Banking News

Effect of “not negotiable” mark on a cheque

Effect of “not negotiable” mark on a cheque

Section 130 of Negotiable acts 1881 provides that ‘a person taking a cheque crossed generally or specially bearing in either case the words ‘not negotiable’ shall not have and shall not be capable of giving a better title to the cheque than that which the person from whom he took it had’.

According to above section, the cheque marked ‘not negotiable’ to a crossed cheque does not bar it from transferred in the name of another person. However, a person who takes a cheque marked ‘not negotiable’ does not acquire better title than the person from whom he acquired the cheque. It means, a person takes a stolen cheque marked with ‘Not Negotiable’ from another person, and encashes it then he is liable to refund encashed money to the true owner.

For example; Mr.Panjwani issues a crossed cheque in favour of Mr.Khubchandani which does not bear the words ‘not negotiable’ therein. One Mr.Nowani steals it from the office of Mr.Khubchandani and endorses it to Mr.Gulabani who receives it for value in good faith without having an idea that the cheque is stolen by Mr.Nowani from Mr.Khubchandani’s office. In this case Mr.Gulabani who satisfies all the conditions to be a holder in due course, acquires a good title and he as a holder in due course is empowered with the right to recover the money not only from the thief Mr.Nowani, but also from all prior parties like Mr.Panjwani and Mr.Khubchandani.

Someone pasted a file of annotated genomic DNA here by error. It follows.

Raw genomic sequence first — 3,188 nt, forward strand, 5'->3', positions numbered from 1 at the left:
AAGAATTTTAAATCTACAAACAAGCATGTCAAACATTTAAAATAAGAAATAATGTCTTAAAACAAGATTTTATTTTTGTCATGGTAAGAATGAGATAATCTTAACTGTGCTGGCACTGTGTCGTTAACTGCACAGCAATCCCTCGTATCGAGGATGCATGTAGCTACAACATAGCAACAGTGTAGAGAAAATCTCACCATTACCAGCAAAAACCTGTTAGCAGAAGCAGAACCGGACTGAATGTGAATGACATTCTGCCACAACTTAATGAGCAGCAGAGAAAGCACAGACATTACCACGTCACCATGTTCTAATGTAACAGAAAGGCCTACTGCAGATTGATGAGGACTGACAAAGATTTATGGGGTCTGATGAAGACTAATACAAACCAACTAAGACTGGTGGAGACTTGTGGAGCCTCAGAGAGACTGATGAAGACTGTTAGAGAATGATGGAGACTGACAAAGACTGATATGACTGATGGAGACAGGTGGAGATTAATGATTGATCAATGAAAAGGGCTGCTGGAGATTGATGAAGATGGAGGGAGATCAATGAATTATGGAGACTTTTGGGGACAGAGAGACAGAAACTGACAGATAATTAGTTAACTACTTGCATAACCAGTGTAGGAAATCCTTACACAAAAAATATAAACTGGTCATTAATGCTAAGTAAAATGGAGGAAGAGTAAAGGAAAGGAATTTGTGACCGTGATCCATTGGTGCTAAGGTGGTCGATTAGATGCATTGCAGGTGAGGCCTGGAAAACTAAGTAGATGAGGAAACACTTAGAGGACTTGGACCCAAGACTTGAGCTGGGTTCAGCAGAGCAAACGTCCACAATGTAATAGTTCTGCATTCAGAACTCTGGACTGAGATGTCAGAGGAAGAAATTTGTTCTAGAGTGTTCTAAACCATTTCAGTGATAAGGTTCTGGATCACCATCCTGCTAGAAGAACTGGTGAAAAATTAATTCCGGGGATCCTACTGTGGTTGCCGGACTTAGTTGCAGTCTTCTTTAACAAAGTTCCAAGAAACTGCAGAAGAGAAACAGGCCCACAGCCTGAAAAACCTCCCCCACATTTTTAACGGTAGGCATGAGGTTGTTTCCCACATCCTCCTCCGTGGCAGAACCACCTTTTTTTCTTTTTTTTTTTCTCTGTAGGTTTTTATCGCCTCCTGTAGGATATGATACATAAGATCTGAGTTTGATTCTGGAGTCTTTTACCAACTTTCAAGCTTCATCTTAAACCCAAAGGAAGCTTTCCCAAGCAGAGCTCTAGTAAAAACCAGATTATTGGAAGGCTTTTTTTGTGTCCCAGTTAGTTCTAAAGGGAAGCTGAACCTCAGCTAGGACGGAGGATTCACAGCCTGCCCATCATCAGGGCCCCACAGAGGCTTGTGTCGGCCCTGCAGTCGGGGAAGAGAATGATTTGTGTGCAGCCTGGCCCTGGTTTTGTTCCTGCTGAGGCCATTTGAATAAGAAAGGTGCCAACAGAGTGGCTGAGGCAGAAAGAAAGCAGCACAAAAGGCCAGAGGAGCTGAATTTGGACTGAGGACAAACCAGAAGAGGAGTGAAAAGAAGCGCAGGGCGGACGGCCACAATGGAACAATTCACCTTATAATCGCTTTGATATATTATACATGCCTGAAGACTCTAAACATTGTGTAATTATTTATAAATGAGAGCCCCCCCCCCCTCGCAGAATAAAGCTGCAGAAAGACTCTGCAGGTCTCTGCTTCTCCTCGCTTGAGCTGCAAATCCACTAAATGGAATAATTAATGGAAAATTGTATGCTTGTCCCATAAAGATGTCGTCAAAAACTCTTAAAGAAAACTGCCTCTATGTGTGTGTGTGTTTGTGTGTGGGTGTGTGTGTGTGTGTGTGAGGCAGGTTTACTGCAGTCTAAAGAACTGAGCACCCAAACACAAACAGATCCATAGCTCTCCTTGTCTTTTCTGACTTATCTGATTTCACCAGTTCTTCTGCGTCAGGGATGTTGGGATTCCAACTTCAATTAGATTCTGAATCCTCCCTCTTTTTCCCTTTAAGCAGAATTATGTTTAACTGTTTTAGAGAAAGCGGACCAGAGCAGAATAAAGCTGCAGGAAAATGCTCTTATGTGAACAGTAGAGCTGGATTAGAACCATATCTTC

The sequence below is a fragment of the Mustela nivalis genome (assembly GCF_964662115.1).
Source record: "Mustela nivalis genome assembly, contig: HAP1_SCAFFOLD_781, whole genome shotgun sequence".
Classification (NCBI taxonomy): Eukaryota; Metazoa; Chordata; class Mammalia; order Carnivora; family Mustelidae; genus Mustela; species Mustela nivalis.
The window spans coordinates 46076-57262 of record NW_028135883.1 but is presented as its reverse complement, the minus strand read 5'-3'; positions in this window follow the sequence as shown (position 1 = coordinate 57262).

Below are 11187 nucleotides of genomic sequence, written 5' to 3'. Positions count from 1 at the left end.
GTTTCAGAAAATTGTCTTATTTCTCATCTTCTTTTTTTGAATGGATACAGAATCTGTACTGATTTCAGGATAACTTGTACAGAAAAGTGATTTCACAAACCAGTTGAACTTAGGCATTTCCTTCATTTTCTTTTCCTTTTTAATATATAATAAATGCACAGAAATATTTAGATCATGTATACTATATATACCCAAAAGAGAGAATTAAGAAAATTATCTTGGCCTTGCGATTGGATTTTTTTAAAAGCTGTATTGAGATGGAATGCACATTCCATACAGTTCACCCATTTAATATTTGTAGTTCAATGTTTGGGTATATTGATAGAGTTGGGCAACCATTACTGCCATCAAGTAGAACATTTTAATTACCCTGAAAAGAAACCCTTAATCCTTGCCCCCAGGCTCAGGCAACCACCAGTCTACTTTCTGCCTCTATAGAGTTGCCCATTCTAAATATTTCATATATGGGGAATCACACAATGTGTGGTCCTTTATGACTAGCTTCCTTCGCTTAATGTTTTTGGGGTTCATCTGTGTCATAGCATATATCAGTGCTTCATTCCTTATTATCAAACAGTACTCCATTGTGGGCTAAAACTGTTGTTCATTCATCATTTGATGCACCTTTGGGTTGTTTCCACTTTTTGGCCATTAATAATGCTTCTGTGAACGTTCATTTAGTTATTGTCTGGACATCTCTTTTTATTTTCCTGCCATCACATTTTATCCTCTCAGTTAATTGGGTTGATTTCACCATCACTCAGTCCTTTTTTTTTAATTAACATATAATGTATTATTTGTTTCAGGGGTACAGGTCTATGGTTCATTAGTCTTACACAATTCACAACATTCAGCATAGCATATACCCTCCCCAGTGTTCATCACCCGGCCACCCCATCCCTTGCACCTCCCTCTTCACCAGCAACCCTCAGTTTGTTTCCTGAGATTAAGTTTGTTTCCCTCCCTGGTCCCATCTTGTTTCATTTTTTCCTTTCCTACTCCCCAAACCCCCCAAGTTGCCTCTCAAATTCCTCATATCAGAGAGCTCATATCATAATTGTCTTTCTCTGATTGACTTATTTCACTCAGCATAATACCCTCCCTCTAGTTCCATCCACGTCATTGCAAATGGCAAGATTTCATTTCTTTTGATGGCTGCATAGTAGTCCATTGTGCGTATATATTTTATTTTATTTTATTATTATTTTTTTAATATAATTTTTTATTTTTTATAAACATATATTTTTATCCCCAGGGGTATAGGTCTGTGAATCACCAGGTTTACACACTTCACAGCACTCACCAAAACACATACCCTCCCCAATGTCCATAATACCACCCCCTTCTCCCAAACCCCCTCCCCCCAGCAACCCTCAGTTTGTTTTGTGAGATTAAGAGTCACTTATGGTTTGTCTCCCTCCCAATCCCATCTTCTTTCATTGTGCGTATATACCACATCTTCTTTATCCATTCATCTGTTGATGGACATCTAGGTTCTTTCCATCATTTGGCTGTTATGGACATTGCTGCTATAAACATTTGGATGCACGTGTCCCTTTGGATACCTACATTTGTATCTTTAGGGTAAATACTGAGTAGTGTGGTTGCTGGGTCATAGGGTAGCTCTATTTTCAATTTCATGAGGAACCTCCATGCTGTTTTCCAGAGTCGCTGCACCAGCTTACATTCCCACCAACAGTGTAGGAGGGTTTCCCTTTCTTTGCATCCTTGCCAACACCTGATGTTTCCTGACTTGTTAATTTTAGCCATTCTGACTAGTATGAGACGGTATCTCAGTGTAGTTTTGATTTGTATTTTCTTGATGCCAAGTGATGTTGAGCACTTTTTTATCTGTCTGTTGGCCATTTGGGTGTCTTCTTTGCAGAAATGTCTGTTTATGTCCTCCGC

In the above example, if the cheque bears the words “Not Negotiable” then Mr.Gulabhani will not get better title than Mr.Nowani from whom he acquired the cheque. In the other words, if Mr. Gulabani accepts a stolen cheque marked with ‘Not Negotiable’ and encashes it, then he is liable to refund encashed money to the true owner of the cheque.

Related articles

Meaning of valid Endorsement

Holder: Who is a holder of a negotiable instrument?

Holder in due course- explained

Payment in due course- explained

A better title to ‘Holder in due course’ explained

Paying bank’s responsibility under NI Acts

Collecting Banker’s responsibility under NI Acts

General and Special crossing of cheques

Difference between assignment and negotiation

Allonge: When is an allonge to be used?

No Comments

Leave a Reply

Your email address will not be published. Required fields are marked *


Latest Tweets

error: Content is protected !!

Sign up for our News Letter

We will let you know when new articles are posted on this site.

Privacy Policy. This information will never be shared.